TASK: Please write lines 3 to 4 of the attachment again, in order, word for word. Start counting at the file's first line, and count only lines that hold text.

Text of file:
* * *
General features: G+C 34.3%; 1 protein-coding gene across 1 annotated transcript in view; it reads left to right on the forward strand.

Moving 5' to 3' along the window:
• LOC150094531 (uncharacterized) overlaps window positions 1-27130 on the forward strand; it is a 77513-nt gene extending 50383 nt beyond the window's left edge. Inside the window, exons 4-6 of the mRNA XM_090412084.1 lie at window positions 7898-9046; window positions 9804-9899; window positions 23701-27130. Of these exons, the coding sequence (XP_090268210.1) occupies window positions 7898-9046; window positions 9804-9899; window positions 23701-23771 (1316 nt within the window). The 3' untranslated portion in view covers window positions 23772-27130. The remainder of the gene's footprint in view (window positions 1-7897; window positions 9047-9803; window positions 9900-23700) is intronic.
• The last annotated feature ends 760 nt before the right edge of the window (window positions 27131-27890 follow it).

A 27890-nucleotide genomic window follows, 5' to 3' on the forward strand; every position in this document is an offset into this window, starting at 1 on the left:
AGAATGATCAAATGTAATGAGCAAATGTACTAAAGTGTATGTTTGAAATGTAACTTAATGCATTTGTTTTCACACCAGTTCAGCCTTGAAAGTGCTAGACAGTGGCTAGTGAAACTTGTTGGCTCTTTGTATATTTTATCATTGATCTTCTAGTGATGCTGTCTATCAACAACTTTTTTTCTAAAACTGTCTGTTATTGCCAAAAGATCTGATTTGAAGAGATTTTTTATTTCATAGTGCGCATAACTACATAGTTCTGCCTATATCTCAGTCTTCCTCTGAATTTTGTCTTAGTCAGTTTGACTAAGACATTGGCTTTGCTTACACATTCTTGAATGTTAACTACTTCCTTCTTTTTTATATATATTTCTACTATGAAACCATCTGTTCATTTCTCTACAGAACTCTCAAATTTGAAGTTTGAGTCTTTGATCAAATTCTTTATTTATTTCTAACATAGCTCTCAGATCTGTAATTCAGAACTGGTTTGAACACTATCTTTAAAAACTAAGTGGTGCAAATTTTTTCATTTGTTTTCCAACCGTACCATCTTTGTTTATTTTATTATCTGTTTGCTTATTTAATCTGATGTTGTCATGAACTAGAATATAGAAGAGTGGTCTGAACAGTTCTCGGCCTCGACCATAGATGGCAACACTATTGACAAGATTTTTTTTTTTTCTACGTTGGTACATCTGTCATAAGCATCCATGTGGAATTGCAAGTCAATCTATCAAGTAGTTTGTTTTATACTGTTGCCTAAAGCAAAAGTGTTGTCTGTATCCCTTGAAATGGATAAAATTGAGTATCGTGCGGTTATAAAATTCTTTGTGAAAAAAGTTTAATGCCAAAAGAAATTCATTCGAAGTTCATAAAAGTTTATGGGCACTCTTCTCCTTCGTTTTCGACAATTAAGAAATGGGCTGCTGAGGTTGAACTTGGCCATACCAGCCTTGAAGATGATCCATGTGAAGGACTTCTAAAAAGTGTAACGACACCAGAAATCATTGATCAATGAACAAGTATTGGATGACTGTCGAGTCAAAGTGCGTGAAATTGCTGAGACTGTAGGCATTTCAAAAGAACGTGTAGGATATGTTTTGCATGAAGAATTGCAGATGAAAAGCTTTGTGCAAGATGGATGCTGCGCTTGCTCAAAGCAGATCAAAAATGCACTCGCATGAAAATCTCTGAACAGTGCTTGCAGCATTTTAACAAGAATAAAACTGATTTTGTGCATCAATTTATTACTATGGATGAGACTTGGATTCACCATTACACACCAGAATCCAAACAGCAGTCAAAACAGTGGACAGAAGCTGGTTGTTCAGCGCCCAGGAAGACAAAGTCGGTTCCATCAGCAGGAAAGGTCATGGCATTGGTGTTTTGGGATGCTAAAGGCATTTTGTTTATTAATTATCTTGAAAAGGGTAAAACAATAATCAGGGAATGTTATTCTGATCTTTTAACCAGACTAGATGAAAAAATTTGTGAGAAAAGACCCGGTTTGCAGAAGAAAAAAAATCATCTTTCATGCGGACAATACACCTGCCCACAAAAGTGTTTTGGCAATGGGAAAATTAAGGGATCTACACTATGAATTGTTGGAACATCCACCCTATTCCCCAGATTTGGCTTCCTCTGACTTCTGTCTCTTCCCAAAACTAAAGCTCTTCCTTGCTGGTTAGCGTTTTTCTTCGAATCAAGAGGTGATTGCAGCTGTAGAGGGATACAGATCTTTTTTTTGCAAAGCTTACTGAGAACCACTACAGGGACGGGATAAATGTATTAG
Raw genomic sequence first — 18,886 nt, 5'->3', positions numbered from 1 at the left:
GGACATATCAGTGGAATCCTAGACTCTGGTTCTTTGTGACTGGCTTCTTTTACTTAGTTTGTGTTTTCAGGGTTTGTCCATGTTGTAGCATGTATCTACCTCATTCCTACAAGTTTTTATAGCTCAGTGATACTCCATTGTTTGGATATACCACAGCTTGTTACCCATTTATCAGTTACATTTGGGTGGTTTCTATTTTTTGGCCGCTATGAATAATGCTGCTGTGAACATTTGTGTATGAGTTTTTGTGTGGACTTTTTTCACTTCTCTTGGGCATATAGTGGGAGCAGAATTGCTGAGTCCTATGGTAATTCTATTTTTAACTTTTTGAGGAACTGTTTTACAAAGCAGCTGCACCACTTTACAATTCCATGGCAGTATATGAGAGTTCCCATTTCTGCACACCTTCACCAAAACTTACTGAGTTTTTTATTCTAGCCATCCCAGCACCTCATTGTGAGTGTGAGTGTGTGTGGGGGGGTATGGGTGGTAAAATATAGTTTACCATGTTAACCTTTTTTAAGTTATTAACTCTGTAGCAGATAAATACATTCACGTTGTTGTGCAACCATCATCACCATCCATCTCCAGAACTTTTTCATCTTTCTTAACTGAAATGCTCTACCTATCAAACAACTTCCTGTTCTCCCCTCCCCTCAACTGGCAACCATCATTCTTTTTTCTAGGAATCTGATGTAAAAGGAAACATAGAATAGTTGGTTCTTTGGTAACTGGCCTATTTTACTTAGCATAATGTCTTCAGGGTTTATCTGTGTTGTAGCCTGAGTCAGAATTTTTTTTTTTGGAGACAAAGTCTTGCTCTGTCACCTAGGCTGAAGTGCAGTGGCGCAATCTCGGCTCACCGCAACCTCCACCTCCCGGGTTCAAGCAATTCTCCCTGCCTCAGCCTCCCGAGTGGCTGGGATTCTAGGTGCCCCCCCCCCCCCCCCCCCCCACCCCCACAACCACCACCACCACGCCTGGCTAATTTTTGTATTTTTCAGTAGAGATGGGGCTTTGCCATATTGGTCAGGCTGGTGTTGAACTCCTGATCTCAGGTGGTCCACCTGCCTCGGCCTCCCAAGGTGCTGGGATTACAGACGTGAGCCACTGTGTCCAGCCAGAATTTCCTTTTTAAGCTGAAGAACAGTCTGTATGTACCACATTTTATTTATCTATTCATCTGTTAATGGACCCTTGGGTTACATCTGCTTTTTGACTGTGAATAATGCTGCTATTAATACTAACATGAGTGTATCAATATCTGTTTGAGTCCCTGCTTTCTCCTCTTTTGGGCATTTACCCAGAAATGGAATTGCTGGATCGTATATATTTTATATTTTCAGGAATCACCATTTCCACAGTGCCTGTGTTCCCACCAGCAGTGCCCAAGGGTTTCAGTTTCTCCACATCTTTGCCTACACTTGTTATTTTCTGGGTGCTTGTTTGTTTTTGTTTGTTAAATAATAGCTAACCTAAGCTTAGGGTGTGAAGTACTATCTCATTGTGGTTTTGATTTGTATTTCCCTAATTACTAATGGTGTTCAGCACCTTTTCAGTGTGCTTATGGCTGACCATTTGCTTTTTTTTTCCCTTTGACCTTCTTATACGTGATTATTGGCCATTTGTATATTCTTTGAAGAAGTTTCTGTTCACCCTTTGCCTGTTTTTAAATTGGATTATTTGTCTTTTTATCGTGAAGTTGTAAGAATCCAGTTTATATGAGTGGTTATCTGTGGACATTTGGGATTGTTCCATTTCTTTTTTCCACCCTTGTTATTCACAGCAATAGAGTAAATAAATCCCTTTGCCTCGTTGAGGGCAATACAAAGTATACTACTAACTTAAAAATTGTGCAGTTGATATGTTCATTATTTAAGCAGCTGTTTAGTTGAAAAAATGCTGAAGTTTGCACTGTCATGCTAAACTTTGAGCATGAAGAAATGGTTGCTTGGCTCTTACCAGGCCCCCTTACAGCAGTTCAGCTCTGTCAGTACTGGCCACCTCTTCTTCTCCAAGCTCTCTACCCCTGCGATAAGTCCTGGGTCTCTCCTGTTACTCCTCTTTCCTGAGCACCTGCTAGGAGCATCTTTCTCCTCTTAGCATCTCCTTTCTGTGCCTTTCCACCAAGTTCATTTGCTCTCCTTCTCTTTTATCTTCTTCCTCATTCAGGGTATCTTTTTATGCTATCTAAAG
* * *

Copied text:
• LOC150094531 (uncharacterized) overlaps window positions 1-27130 on the forward strand; it is a 77513-nt gene extending 50383 nt beyond the window's left edge. Inside the window, exons 4-6 of the mRNA XM_090412084.1 lie at window positions 7898-9046; window positions 9804-9899; window positions 23701-27130. Of these exons, the coding sequence (XP_090268210.1) occupies window positions 7898-9046; window positions 9804-9899; window positions 23701-23771 (1316 nt within the window). The 3' untranslated portion in view covers window positions 23772-27130. The remainder of the gene's footprint in view (window positions 1-7897; window positions 9047-9803; window positions 9900-23700) is intronic.
• The last annotated feature ends 760 nt before the right edge of the window (window positions 27131-27890 follow it).